4 Living in a Time of Deception

– Poh Soo Kai

(Book) Dr. Poh Soo Kai’s memoirs on the politics of 1950s and 1960s, challenging the Lee Kuan Yew’s memoirs and the state narrative.
5 Men in White: The Untold Story of Singapore’s Ruling Political Party

– Sonny Yap, Richard Lim & Leong Weng Kam

(Book) PAP history
6 Comet in Our Sky: Lim Chin Siong in History

– Poh Soo Kai, Tan Jing Quee, Jomo K. S.

(Book) Relooking Lim Chin Siong’s history and role in the Singapore Story
7 The 1963 Operation Coldstore in Singapore: Commemorating 50 years

– Poh Soo Kai, Tan Kok Fang, Lysa Hong

(Book) Operation Coldstore; Communism, Political detainees; “historical revisionism”
8 Beyond The Blue Gate

– Teo Soh Lung

(Books) Operation Spectrum
9 The University Socialist Club and the Contest for Malaya: Tangled Strands of Modernity

– Loh Kah Seng, Edgar Liao, Lim Cheng Tju and Seng Guo-Quan

(Book) Student activism; merger; anti-colonialism
10 Tan, Jing Quee, Kok-Chiang Tan, Lysa Hong, and Strategic Info Research Development, eds. The May 13 Generation: The Chinese Middle Schools Student Movement and Singapore Politics in the 1950s. Petaling Jaya: Strategic Information and Research Development Centre, 2011. (Journal article) Revisiting and relooking narratives of anti-colonial student activism in Singapore
11 50 Years of ASEAN and Singapore

– Tommy Koh, Sharon Li-Lian Seah, Li Lin Chang

(Book) Situates Singapore within ASEAN’s political and cultural history
12 Creating “Greater Malaysia”: Decolonization and the Politics of Merger

– Tan Tai Yong

(Book) Mergers & decolonisations
13 Pang, Cheng Lian. “The People’s Action Party, 1954-1963.” Journal of Southeast Asian History 10, no. 1 (1969): 142–54. (Journal article) PAP history
14 Curless, Gareth. “‘The People Need Civil Liberties’: Trade Unions and Contested Decolonisation in Singapore.” Labor History 57, no. 1 (January 1, 2016): 53–70. https://doi.org/10.1080/0023656X.2016.1140623. (Journal article) Labour movement, trade unionism and its downplayed intersections with the anti-colonial movement
15 Maritime Heritage of Singapore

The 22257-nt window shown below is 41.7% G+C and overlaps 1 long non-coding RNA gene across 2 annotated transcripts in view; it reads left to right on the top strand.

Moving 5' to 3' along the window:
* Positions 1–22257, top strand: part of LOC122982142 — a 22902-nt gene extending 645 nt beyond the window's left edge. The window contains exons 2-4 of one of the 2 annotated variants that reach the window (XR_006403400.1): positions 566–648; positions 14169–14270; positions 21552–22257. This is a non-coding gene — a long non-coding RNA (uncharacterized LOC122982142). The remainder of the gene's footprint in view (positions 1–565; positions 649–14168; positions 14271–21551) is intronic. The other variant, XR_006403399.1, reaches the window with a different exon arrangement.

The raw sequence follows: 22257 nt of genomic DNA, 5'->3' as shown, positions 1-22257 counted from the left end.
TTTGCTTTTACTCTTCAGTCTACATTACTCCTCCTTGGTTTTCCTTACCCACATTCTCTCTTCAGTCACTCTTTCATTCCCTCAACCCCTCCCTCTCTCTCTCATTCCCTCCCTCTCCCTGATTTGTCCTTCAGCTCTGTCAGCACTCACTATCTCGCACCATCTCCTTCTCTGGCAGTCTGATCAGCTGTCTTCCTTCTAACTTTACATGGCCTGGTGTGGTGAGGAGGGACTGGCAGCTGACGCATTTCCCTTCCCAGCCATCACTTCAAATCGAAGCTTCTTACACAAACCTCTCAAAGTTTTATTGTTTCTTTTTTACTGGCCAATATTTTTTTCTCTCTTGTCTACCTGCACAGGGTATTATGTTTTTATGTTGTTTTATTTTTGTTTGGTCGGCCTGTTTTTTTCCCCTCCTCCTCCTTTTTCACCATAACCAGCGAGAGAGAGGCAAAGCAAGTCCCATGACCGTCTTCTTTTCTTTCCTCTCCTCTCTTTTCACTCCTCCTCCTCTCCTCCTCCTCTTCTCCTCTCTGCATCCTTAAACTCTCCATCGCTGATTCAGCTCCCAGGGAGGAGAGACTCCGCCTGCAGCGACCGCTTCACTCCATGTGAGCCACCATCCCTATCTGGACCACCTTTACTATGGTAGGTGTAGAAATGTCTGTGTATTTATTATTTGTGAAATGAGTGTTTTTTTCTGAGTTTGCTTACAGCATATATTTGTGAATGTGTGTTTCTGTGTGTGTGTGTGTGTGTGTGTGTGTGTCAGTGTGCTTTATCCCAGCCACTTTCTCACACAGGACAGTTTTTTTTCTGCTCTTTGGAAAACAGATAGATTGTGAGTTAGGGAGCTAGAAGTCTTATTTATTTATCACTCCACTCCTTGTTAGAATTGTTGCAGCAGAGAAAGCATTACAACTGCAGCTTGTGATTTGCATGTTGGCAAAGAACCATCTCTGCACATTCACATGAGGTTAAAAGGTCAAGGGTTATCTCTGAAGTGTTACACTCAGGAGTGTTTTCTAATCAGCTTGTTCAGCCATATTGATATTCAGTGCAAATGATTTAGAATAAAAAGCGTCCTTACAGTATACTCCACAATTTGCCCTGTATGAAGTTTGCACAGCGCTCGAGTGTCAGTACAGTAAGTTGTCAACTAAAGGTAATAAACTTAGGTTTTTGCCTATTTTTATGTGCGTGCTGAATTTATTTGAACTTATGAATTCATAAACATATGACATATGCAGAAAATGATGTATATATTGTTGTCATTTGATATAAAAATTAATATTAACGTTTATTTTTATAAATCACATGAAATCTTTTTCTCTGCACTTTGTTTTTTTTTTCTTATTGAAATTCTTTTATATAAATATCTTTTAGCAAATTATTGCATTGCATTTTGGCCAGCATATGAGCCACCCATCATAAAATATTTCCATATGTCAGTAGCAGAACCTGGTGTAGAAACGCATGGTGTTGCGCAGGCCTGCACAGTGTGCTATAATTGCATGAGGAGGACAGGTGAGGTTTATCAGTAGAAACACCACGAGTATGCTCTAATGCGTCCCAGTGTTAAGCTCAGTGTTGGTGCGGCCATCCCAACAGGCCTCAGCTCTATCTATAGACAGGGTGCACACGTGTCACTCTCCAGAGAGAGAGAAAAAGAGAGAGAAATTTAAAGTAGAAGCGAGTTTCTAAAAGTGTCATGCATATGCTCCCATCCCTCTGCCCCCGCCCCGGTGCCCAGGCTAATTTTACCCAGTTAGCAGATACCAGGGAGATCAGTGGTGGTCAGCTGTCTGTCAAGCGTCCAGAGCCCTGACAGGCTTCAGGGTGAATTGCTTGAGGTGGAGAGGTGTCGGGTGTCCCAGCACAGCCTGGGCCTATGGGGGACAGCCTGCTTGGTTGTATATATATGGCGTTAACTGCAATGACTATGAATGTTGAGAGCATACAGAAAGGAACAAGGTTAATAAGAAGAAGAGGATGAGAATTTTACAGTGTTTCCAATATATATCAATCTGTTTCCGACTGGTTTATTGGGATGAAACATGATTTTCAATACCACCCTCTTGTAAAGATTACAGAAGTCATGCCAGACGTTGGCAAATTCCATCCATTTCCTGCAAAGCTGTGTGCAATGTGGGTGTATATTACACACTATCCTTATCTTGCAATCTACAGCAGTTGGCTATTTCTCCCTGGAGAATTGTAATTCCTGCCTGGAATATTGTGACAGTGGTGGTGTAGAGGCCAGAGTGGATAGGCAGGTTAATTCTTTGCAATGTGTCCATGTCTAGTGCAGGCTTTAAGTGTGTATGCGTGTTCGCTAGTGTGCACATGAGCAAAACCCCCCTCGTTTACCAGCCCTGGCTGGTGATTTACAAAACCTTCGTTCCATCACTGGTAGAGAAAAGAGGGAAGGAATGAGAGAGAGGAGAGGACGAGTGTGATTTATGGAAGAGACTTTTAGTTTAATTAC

– Tan Tai Yong, Aileen Lau, Laure Lau, and Joseph Grimberg

(Book)
16 Heng, Derek. “Socio-Political Structure, Membership and Mobility in the Pre-Modern Malay World: The Case of Singapore in the 14th Century.” In Migration and Membership Regimes in Global and Historical Perspective: An Introduction, edited by Ulbe Bosma, Kh Kessler, and Leo Lucassen, 113–39. Studies in Global Social History, v. 13. Leiden ; Boston: Brill, 2013.

Heng, Derek Thiam Soon, Syed Muhd Khairudin Aljunied, and Derek Thiam Soon Heng, eds. “Situating Temasik within the Larger Regional Context: Maritime Asia and Malay State Formation in the Pre-Modern Era.” In Singapore in Global History, 27–50. ICAS Publications Series Edited Volumes 14. Amsterdam: Amsterdam University Press, 2011.

Miksic, John N. Singapore & the Silk Road of the Sea, 1300-1800. Singapore: NUS Press, National University of Singapore : National Museum of Singapore, 2013.

Miksic, John N. “Temasik to Singapura: Singapore in the 14th to 15th Centuries.” In Singapore from Temasek to the 21st Century: Reinventing the Global City, edited by Karl Hack, Jean-Louis Margolin, and Karine Delaye, 103–32. Singapore: NUS Press, 2010.

Harper, T.N. “Globalism and the Pursuit of Authenticity: The Making of a Diasporic Public Sphere in Singapore.” Sojourn: Journal of Social Issues in Southeast Asia 12, no. 2 (1997): 261–92.

Kobayashi, Atsushi. “The Role of Singapore in the Growth of Intra-Southeast Asian Trade, c.1820s-1852.” Southeast Asian Studies 2, no. 3 (December 2013): 443–74.

Trocki, Carl A. “Opium and the Beginnings of Chinese Capitalism in Southeast Asia.” Journal of Southeast Asian Studies 33, no. 2 (2002): 297–314.